When it comes to celebrations, Filipinos go all out. Christmas in the Philippines is not just celebrated one day a year, it starts in September. They call it the “ber” months, September, October, November, and December. They have the longest Christmas season in the world. Once September hits, Filipinos decorate their houses with colorful lights, Christmas trees, and lantern stars. Christmas songs will start to play as well. Here are some Philippine traditions during Christmas time.
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Feasting Through Christmas in the Philippines with Misa de Gallo
Also called Shepherd’s Mass, Misa de Los Pastores or Miss de Aguinaldo, Misa de Gallo starts on December 16 and ends on December 24.
This tradition started in 1669 during the Spanish occupation of the Philippines. The Philippines was known to grow rice, coconut, and sugarcane. Farmers would work in the early morning hours to avoid working when it was really hot at noon. After the farmers worked they would still attend mass even though they were really tired. The priests eventually changed their mass time to early morning before the farmers started working as a compromise.
Now, the mass starts at 4am. Parols, star-shaped Christmas lanterns, are typically hung along the street to light the way for people who want to attend mass. The parol is meant to symbolize the Star of Bethlehem. The mass is celebrated in a formal manner, and the Gloria is sung along with other old church songs. There is a belief that those who attend all nine days of Simbang Gabi may have their prayers answered.
Churchgoers would buy Filipino delicacies at the churchyard afterward. Foods such as bibingka, puto bumbong, suman, latik, barquillos, otap and yema are cooked on the church grounds. Drinks served include salabat (ginger tea) and hot chocolate. Rice dishes are also very common since rice is very cheap and common in the Philippines.
Panunuluyan: A Filipino Christmas Tradition
This is a re-enactment of Joseph and Mary’s journey to find shelter. The actors are always adorned in Biblical clothing and they walk through the neighborhood searching for shelter. Families can request that they come by their homes so they can be a part of the Christmas story. The Panunuluyan would knock on each family’s door and ask for shelter. The family would then turn them away. In this way, the families who participate can feel like they are a part of the Christmas story. The couple then makes their way to the church where there is a stable and the ringing of the bells signifies the birth of Jesus.
In the Philippines, this is a huge feast held the night before Christmas day. After midnight mass, the celebration begins.
In the past, Spanish friars required Filipino Catholics to fast until Christmas morning, and this Christmas in the Philippines tradition reflects that history. After the last mass, churchgoers would prepare a feast that would start the Noche Buena Philippine Christmas tradition. Most would feast on cheese and ham. Others such as Filipino spaghetti, bibingka, puto bumbong, Filipino fruit salad, hot chocolate, lumpiang ubod, macaroni salad, menudo, fried chicken, kaldereta and sisig are among the foods served on Noche Buena.
This is when Filipinos visit their relatives on Christmas day. Parents dress their kids in fancy clothes and they receive pamasko (gifts) which are called Aguinaldo. Their pamasko is typically toys or money.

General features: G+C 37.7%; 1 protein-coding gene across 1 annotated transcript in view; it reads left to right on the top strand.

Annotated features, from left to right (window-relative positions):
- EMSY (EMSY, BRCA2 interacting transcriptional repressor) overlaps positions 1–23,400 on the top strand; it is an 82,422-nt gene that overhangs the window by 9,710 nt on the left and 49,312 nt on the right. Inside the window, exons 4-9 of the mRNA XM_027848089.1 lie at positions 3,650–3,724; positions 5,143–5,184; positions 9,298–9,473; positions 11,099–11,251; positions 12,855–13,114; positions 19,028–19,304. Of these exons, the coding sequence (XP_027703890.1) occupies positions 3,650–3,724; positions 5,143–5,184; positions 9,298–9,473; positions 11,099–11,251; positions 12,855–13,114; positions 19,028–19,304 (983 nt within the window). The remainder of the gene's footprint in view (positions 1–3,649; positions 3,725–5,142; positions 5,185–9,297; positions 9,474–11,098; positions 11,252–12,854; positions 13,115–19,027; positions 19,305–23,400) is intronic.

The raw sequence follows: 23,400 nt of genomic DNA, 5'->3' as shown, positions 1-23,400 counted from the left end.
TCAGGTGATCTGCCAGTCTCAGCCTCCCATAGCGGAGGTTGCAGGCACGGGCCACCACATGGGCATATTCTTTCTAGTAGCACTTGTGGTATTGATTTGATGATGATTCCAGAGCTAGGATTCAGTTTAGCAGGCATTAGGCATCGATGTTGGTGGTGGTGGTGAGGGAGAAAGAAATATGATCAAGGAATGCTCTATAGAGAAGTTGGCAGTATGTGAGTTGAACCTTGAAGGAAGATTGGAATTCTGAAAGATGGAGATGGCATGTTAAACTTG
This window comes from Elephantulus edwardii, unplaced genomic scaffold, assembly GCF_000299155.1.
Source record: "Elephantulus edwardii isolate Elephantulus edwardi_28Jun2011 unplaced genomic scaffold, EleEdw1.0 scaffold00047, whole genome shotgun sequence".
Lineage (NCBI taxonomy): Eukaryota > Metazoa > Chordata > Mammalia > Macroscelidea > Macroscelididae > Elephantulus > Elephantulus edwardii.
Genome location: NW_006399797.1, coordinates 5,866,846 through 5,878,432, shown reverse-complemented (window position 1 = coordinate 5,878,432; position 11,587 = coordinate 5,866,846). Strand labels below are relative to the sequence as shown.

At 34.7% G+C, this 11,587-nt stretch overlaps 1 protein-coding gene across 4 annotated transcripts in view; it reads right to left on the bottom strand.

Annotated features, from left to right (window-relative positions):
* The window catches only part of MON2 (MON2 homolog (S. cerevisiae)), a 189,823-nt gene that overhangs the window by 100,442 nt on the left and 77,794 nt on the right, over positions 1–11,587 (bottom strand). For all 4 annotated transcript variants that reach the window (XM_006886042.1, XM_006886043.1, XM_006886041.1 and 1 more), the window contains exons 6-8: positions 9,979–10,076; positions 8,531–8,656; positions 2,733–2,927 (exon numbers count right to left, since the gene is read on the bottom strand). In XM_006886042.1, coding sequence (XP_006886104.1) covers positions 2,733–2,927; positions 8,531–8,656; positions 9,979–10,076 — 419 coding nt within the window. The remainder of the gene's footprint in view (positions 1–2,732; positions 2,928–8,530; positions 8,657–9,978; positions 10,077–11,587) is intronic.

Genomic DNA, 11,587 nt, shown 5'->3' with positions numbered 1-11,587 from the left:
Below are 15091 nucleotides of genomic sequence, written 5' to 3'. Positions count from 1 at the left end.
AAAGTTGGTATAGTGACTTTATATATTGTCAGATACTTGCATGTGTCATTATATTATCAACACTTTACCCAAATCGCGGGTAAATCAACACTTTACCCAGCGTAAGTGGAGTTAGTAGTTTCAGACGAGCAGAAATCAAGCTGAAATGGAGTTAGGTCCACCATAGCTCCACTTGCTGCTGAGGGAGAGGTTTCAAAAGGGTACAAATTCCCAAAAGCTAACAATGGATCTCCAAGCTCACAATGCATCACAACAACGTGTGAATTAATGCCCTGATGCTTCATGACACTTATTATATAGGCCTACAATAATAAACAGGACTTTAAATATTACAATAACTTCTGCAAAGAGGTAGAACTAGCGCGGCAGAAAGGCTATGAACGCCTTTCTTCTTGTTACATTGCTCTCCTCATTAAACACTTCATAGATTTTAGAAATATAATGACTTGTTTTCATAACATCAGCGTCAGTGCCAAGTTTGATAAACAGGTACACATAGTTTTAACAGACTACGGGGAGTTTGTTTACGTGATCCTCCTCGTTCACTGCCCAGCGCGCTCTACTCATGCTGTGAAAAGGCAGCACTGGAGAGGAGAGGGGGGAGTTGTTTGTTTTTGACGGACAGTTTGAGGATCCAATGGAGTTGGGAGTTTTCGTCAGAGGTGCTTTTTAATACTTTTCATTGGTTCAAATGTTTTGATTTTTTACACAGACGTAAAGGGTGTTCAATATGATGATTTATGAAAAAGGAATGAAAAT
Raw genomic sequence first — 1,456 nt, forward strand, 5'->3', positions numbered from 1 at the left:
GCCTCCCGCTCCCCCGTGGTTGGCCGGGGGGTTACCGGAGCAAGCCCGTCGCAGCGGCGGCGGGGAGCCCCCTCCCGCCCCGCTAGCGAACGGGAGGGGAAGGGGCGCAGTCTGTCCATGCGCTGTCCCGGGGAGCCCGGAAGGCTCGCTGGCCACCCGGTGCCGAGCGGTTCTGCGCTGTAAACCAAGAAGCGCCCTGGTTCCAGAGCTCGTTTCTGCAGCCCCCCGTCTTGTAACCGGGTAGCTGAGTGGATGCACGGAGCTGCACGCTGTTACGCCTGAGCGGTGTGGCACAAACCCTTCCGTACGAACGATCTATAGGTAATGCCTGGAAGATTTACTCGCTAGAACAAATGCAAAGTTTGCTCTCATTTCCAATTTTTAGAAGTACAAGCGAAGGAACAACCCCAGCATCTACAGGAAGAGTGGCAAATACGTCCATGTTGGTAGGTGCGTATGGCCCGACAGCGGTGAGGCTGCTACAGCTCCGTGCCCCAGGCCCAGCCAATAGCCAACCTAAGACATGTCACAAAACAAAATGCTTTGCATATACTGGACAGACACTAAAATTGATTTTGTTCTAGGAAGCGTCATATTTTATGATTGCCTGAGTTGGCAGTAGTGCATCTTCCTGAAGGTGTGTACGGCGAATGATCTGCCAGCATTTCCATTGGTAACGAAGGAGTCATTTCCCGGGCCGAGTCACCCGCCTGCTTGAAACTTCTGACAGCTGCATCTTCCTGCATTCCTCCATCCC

Caroling: A Philippine Christmas Tradition
Filipinos are known for singing, and many are very talented. Almost every Filipino home has a karaoke machine.
People start caroling when Simbang Gabi begins. Children would form in groups hopping from one house to another. They sing a mixture of Filipino and English songs. They also play their own handmade instruments made using recycled materials like bottle caps and tin cans. In return, the carolers receive money or snacks to eat during Noche Buena. Sometimes carolers sing within crowds of people, which is always a nice surprise for everyone. Ca rolling can also be a charity event for some Filipinos to support the poor.
Celebrating the Day of the Three Kings
Christmas doesn’t end the day after Christmas. It ends 12 days after Christmas day. Also called Feast of Epiphany and Three Kings Day, this holiday is celebrated on January 6 and lasts an entire day. Three Kings Day also honors senior citizens which is then also called Pasko ng Matatanda. Three men in colorful robes on horses parade in the towns. Children line the streets to receive gifts from the Three Kings. After that, there is a mass. Following the mass, families exchange gifts with each other. Families also leave their doors open for others to share their meals.
The Filipino Belen is the Philippines version of the nativity scene. The name Belen is from the Spanish word for Bethlehem.
A Belen can be seen at the entrance of schools, businesses, homes, and churches. A parol would be hanging and some Belens would be handcrafted. They even have Belen making contests in the city of Tarlac.
Some handmade Belens have the Three Kings riding a carabao instead of camels. There may be coconut trees, and Joseph and Mary may be in tropical clothing instead of their traditional garb. This is what makes the Filipino Belen unique.
Monito, Monita is a traditional gift exchange that occurs weeks before Christmas begins. It is similar to Secret Santa in the United States. Multiple gifts are given, one every week to the person you have chosen from a name out of a bowl. Sometimes it is even one gift every day. This all depends on the group doing the gift exchange. The last day is called the Revelation day when you hand the gift to the person you have chosen and people get to find out who has been giving them their gifts.